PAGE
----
KARACHI: She moves to the beat. She pauses for a second. She again moves to the beat of rhythm and so do her three performers. On tip-toe. Just like a ballerina.
She knows just how to mesmerize the audience - even if it is just one person. Meet Joshinder Chaggar, the choreographer and dance instructor who is all set to take us by storm with her upcoming performance this May.
Scheduled to take place at Karachi’s Arts Council Auditorium will be “Conversation” - a contemporary dance which will be experimental dance dealing typically with the animal kingdom; for interestingly there are birds, an earthworm and even a cat exploring the depths of a human life. “‘Conversation’ is actually Josh’s own baby”, says Chaggar’s supportive partner Khalid Malik. Joshinder Chaggar is a trained dancer in Bharatanatyam (an Indian classical dance form that originated in Tamil Nadu.)
She earned a degree in Contemporary Dance from Deckin University at Melbourne and has been a choreographer for over a decade and until three years ago was associated with a world dance company in Sydney. Three years ago, Chaggar decided to move to Pakistan with Khalid. She picked up a few words of Urdu, now she can speak it fluently. Her move to Karachi proved to be a good idea, as she was literally hired the day after her arrival to choreograph for a local television channel.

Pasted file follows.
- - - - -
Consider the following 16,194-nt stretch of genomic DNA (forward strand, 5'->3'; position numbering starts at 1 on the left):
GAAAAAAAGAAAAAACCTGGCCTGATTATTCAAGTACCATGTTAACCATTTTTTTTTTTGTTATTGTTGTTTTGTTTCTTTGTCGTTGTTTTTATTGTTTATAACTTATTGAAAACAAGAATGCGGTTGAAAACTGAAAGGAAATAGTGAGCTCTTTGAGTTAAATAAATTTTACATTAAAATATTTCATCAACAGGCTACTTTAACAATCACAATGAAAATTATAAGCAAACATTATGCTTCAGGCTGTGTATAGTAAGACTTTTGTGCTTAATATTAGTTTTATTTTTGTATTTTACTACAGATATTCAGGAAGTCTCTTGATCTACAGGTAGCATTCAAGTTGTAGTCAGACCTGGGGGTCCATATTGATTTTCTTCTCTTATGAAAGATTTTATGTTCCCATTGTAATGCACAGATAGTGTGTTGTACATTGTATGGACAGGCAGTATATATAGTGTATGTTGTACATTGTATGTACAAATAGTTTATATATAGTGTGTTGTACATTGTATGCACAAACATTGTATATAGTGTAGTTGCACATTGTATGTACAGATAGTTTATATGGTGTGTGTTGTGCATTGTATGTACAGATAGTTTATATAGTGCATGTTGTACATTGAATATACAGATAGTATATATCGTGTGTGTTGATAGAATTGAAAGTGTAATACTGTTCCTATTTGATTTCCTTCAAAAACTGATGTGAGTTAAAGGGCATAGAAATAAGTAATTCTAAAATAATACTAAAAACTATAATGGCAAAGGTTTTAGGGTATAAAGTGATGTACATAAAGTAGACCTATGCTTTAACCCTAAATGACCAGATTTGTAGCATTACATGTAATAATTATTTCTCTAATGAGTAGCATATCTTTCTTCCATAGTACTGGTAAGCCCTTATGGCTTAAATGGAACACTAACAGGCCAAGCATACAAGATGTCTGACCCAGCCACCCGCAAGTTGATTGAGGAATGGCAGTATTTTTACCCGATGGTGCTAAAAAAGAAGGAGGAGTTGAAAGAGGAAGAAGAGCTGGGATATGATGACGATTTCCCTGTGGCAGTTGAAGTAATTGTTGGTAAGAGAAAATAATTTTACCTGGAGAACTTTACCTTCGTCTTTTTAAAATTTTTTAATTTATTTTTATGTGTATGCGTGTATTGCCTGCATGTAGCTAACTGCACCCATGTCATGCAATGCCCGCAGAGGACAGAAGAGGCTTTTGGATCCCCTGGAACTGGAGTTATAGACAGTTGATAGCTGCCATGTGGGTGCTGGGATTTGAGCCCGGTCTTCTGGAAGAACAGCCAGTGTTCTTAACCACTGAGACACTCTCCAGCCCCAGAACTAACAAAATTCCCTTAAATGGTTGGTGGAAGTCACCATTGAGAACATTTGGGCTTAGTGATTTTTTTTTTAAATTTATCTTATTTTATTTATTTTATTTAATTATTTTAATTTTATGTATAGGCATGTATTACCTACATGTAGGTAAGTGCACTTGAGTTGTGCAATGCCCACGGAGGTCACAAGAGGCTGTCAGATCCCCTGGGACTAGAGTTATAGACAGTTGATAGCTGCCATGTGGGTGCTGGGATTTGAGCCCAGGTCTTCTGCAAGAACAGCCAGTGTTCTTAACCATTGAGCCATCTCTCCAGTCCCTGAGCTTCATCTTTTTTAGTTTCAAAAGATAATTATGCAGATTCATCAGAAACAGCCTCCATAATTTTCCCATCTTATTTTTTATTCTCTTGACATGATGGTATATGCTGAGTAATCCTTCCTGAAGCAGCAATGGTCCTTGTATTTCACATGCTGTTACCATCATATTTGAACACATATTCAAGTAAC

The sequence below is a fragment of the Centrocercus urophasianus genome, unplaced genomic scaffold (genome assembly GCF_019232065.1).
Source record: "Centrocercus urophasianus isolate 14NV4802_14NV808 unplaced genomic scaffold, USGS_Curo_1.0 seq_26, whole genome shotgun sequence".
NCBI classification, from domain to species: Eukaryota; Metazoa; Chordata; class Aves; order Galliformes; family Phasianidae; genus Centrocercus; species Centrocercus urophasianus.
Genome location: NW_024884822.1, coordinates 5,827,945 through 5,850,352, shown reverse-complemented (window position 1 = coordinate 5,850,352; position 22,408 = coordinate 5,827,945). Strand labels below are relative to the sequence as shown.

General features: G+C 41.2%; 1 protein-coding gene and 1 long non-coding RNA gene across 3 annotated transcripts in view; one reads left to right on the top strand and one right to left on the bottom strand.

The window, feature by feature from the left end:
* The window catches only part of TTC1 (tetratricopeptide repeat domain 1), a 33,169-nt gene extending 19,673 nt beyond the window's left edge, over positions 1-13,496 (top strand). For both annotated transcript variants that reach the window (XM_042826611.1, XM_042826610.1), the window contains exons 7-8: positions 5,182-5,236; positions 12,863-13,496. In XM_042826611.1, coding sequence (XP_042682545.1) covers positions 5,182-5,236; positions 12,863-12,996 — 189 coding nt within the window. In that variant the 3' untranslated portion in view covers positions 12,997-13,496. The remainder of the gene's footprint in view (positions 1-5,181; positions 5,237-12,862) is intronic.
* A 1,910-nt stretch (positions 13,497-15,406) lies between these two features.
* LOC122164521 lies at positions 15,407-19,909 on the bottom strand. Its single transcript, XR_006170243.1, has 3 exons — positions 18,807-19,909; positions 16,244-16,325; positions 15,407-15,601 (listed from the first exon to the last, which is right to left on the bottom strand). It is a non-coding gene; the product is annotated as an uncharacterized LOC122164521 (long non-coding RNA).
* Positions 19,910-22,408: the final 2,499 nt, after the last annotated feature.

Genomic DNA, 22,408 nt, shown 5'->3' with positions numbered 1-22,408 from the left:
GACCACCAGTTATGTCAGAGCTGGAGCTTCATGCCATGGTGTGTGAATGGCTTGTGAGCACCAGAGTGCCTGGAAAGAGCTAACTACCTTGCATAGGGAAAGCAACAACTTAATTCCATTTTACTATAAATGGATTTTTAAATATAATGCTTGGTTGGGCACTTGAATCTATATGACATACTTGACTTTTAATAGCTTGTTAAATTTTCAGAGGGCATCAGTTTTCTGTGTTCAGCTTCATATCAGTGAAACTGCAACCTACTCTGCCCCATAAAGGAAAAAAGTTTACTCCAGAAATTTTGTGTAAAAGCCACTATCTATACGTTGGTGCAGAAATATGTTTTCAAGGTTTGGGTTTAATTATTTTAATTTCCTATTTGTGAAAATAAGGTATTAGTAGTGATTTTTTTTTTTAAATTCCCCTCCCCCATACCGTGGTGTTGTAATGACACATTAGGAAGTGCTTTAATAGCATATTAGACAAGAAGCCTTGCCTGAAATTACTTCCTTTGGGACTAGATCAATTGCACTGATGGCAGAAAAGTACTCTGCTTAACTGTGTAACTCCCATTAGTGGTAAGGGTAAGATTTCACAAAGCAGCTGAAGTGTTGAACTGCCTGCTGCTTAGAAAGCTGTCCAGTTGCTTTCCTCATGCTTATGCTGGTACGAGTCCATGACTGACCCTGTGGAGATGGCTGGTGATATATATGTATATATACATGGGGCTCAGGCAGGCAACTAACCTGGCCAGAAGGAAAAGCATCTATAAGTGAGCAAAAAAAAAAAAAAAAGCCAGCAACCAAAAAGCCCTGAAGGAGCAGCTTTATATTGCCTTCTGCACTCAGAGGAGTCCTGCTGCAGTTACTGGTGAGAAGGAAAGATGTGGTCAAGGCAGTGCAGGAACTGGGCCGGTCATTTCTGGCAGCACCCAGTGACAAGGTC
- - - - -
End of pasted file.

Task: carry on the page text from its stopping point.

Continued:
Chaggar started hosting a TV show, was busy dancing and even teaching at the National Academy of Performing Arts (Napa). She appeared in the video for Zeb and Haniya’s “Aitebar” and choreographed Amanat Ali’s debut video, “Kohram”. Last year, she gathered a handful of her students at Napa and saw that they shared a deep commitment for theatre and dance and were willing to explore various dance movements in class.
She realised it was worth sharing with the world at large and thought, “I would definitely pay to watch this.” Next came the idea of creating an original piece (apart from the music, which has been taken from various albums). At Chaggar’s studio, she is busy working with the other three performers from “Conversation”. She instructs the dancers as they break into groups of two or three. “Conversation” is all about having a conversation and dialogue with your body; and engaging the audience.
It is riveting, and will definitely knock the socks off Karachiites when it is staged in May.
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